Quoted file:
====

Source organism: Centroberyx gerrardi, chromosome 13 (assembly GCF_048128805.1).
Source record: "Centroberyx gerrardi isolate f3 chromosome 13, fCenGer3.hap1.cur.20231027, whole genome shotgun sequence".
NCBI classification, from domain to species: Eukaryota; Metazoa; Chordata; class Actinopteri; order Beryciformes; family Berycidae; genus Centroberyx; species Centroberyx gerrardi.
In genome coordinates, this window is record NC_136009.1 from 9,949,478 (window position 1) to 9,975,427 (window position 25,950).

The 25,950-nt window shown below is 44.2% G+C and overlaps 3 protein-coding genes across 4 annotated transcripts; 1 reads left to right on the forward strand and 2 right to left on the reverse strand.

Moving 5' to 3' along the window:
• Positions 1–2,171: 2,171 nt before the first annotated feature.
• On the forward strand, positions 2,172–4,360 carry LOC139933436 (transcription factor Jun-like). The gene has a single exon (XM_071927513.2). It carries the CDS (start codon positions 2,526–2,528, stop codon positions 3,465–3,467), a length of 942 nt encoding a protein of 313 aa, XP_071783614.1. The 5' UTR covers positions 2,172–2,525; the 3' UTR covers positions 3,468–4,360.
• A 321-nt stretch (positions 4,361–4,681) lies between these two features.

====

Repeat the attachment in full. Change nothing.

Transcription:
Source organism: Centroberyx gerrardi, chromosome 13 (assembly GCF_048128805.1).
Source record: "Centroberyx gerrardi isolate f3 chromosome 13, fCenGer3.hap1.cur.20231027, whole genome shotgun sequence".
NCBI classification, from domain to species: Eukaryota; Metazoa; Chordata; class Actinopteri; order Beryciformes; family Berycidae; genus Centroberyx; species Centroberyx gerrardi.
In genome coordinates, this window is record NC_136009.1 from 9,949,478 (window position 1) to 9,975,427 (window position 25,950).

The 25,950-nt window shown below is 44.2% G+C and overlaps 3 protein-coding genes across 4 annotated transcripts; 1 reads left to right on the forward strand and 2 right to left on the reverse strand.

Moving 5' to 3' along the window:
• Positions 1–2,171: 2,171 nt before the first annotated feature.
• On the forward strand, positions 2,172–4,360 carry LOC139933436 (transcription factor Jun-like). The gene has a single exon (XM_071927513.2). It carries the CDS (start codon positions 2,526–2,528, stop codon positions 3,465–3,467), a length of 942 nt encoding a protein of 313 aa, XP_071783614.1. The 5' UTR covers positions 2,172–2,525; the 3' UTR covers positions 3,468–4,360.
• A 321-nt stretch (positions 4,361–4,681) lies between these two features.